“Being able to move freely is crucial to being healthy. And that's true for the elderly too,” says Boniface Gasper of Magics NGO.

Kochi NGO to launch senior taxi giving elderly freedom to travel
news Senior welfare Saturday, June 16, 2018 - 18:34

“Being able to move freely is crucial to being healthy,” says Boniface Gasper, the secretary of Kochi-based Magics NGO. “This holds true for the elderly also. Unfortunately though, our cities do not make it very easy for them to move around.”

Magics, a three-year-old NGO, works in the areas of geriatric health (both mental and physical) and senior welfare. And under their initiative called ‘Age Friendly City’, they plan to launch ‘senior taxis’, exclusively for Kochi’s elderly.

Boniface tells TNM that Magics has been speaking to the elderly as well as taxi drivers in the Maradu municipality in Ernakulam for the last few months to find out the issues that were preventing seniors from moving freely. 

“We found that they were wary of unfriendly drivers. The drivers they had encountered were often inconsiderate and impatient, which prevented them from commuting on their own,” Boniface reveals.

Similarly they also spoke to drivers, whose issues with ferrying the elderly were that they were slow, would try to haggle, but most of all – they were afraid of emergency situations. What if something were to happen to their elderly passenger during the ride and the responsibility fell on them?

Realising that there was a communication gap between the two parties, Magics set out on a mission to make taxis and other private transportation more accessible to the elderly.

How senior taxi will work

To begin with, senior taxi will be a voluntary service – taxi drivers who own cars will be trained in dealing with the elderly. They will also be given basic life support training by a certified medical professional who will allow them to practice on mannequins.

“This will boost their confidence and make them feel capable of taking care of the elderly passengers even in emergency situations. We have also prepared a module on geriatric psychology which will be explained to the drivers in layperson terms,” Boniface shares.

Training for basic life support

Further, the marketing will essentially happen through word of mouth. “This is our own project and we do not have external funding. This prevents us from developing and maintaining an app. So we are going to rely on word of mouth to popularise the senior taxi. Hopefully, if one senior citizen likes the service, they will share the contact of a senior friendly driver in their circles,” Boniface says.

Further, they are also training a six member team in all of the 73 Kochi wards, which would include an ASHA worker, a Kudumbasree worker, Anganwadi teachers, a senior volunteer and a youth volunteer who will encourage other service providers to be senior-friendly. This team will also help popularise the senior taxi through word of mouth.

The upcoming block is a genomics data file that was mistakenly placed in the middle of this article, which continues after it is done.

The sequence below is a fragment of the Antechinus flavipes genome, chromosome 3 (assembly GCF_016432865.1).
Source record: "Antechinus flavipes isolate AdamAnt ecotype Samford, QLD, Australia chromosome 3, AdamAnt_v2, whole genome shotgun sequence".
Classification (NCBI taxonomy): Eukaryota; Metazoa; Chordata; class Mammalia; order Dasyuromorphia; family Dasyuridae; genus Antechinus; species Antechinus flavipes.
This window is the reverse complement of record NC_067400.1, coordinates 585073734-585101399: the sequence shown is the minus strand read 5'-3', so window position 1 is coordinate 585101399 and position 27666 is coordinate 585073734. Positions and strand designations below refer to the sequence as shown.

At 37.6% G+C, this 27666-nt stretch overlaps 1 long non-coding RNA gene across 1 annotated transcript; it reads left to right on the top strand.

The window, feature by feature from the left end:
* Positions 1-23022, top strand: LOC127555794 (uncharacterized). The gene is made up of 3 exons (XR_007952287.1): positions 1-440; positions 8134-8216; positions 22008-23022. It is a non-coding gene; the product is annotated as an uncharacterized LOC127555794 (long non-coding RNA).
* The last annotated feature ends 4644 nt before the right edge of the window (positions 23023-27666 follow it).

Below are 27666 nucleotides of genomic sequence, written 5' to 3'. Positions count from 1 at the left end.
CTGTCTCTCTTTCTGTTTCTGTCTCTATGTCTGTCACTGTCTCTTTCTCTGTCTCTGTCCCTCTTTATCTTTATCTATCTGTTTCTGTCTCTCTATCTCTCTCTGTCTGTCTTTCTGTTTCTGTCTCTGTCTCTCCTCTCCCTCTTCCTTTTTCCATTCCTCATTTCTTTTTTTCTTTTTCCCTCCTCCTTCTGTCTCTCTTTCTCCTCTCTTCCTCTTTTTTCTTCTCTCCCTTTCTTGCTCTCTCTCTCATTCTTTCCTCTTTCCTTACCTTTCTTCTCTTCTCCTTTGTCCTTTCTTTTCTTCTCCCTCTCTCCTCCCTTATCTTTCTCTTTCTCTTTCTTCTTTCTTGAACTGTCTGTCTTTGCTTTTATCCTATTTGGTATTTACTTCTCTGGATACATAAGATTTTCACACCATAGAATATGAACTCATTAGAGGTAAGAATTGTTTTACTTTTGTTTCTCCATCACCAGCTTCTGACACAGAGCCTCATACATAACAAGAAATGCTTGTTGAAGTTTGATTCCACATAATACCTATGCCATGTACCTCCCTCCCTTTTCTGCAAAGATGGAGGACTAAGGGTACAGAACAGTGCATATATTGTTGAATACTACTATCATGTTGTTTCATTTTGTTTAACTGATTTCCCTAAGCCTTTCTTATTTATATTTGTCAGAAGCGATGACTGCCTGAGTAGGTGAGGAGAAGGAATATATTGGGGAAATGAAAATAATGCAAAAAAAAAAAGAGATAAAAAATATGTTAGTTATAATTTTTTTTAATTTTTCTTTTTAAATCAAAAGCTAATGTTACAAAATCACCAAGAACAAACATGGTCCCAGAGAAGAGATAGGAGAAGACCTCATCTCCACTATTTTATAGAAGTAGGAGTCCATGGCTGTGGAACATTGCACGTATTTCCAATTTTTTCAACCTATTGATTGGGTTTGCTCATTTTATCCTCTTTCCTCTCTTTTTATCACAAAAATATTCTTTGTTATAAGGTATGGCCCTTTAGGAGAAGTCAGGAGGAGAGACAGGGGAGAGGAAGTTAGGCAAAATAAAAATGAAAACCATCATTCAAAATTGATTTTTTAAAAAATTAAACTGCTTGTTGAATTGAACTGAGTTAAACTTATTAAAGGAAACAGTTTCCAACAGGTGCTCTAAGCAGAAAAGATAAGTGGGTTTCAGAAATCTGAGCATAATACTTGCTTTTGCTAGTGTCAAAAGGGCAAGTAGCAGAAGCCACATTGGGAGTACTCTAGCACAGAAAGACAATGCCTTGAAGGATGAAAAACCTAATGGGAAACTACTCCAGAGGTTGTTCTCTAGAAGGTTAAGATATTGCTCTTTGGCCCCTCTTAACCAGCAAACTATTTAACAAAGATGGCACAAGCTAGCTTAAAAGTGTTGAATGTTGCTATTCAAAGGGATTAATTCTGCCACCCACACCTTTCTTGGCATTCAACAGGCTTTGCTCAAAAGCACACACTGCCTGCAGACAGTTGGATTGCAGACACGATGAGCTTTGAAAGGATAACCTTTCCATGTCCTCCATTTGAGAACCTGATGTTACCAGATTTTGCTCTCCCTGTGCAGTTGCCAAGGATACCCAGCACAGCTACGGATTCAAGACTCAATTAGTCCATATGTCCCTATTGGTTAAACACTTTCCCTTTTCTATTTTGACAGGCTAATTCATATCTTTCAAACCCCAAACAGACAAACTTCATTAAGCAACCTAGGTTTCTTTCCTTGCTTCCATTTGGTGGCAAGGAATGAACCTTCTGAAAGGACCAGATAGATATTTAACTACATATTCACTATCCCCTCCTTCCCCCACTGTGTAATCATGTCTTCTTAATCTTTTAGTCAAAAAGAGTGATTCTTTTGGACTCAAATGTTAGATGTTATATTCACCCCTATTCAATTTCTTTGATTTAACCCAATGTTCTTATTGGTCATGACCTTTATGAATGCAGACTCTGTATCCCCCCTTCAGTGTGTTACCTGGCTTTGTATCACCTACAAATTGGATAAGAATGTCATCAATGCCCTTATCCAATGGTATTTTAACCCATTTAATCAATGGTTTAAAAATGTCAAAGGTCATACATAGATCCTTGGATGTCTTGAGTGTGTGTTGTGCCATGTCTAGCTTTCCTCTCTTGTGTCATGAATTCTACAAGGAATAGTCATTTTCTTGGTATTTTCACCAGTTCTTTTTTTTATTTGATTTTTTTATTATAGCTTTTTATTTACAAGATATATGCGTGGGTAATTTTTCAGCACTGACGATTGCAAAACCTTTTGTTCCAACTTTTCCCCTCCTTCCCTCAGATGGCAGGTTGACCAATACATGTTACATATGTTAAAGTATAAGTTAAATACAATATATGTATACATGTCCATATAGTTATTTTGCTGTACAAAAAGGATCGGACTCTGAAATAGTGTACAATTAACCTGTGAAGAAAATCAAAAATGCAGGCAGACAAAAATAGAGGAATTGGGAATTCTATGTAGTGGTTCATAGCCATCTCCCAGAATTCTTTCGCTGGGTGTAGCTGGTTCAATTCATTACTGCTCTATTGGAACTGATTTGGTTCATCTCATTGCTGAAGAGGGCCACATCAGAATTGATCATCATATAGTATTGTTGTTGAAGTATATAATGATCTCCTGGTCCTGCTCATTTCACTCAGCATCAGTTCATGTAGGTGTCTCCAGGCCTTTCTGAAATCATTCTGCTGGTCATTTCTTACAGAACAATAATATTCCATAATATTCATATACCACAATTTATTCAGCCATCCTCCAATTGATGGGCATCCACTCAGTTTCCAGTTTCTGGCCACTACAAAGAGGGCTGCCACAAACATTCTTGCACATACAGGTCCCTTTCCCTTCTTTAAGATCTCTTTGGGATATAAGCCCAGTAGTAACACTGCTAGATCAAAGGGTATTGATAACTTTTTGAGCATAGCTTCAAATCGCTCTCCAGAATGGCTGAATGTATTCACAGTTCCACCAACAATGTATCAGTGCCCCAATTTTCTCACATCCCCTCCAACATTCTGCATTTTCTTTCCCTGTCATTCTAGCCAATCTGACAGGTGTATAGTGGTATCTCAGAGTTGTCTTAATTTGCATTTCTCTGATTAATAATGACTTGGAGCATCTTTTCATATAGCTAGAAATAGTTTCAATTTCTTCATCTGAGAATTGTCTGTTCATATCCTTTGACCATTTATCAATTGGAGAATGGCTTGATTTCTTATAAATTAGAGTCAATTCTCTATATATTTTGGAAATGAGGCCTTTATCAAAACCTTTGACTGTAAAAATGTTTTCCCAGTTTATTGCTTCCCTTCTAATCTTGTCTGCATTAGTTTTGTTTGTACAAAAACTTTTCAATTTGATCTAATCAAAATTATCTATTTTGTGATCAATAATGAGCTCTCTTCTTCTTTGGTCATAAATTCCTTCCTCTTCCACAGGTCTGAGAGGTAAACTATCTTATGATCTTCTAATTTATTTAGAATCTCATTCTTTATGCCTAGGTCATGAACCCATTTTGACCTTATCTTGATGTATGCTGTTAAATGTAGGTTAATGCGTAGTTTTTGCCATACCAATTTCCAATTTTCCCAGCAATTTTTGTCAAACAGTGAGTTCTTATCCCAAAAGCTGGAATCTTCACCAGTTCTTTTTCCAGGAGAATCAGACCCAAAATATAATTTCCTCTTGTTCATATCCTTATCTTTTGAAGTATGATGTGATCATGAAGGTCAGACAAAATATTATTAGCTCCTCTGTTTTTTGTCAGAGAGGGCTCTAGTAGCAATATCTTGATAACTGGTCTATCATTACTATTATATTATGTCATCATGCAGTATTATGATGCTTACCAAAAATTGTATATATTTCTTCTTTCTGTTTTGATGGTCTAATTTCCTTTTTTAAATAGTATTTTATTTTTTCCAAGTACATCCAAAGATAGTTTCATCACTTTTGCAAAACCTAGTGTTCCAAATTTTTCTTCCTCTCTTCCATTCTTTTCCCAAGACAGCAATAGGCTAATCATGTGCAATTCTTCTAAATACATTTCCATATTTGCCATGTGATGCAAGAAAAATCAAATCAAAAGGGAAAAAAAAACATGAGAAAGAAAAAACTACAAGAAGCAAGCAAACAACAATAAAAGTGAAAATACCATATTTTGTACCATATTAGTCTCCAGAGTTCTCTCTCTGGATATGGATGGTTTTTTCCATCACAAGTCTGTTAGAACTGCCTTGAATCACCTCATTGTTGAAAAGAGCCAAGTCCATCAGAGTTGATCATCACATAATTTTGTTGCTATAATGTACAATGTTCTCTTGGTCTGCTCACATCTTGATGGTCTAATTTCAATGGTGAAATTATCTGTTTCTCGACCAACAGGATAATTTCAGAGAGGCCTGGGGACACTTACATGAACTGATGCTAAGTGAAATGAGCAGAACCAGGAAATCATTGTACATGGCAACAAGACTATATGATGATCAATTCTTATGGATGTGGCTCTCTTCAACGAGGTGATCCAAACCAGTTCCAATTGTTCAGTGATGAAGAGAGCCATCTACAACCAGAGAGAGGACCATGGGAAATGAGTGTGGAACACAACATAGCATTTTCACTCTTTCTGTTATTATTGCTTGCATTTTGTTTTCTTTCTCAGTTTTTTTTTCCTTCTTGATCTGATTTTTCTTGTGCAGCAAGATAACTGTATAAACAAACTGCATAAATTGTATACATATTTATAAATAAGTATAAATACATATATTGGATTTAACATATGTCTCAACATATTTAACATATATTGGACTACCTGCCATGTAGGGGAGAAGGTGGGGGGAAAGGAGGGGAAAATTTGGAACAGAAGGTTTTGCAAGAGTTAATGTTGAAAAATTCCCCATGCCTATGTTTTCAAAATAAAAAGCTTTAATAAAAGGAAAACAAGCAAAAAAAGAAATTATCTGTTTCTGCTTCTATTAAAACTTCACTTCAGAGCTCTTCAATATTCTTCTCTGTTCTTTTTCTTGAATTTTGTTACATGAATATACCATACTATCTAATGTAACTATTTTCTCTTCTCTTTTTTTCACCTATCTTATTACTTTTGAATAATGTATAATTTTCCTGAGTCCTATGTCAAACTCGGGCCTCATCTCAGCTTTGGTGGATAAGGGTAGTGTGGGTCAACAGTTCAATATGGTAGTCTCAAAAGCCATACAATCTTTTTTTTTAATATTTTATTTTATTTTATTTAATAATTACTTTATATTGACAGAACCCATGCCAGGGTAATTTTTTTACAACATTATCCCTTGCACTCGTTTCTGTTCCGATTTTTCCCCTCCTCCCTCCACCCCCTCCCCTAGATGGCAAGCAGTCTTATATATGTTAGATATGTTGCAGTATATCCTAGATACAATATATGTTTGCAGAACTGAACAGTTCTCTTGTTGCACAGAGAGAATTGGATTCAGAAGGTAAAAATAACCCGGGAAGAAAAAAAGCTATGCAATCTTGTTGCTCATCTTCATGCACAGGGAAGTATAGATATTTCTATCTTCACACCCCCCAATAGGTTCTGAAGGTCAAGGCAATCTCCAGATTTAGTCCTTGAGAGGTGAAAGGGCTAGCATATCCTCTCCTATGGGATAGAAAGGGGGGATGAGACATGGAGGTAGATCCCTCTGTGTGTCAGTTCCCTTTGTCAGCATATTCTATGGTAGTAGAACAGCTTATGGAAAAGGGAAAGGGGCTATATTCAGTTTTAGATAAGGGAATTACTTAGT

Senior taxi, Boniface states, is only one of the initiatives under ‘Age Friendly City’. “We are also holding training sessions with bus conductors, local plumbers and electricians so that an elderly person does not have to think twice before requesting for repairs at home, security, or taking public transport. We are also looking to make headway into making tourism more senior friendly,” he says.

A successful pilot, and vision for the future

This is not the first time that Magics is attempting something like this – they had a pilot for ‘senior taxi’ in Ernakulam about a year ago. And while the service was much appreciated, because it was a voluntary programme, the number of drivers they had (about 28-29), was much lesser than they would ideally have liked.

Boniface says that their work to launch senior taxi in Kochi has the support of the city corporation as well, and should be officially up and running in about 3-4 months.

The Chairperson for Kochi Corporation’s Standing Committee for Welfare told TNM that they have been in the process of envisaging elderly-friendly projects and that the taxi service, in collaboration with Magics, is one such project. “Magics has identified elderly people living alone in all divisions of the corporation through a survey. We have identified 150 auto and taxi drivers in total who have been trained for the last two months,” he said.

“The elderly citizens can call the drivers when in need. The drivers are selected on the basis of their good track record and willingness to be part of the scheme,” Sabu added.

“But since it’s a voluntary service with 150 drivers identified so far, it would come up to 1-2 drivers per ward. But ideally we’d like to have 10-15 drivers in each of the wards in Kochi,” Boniface says.

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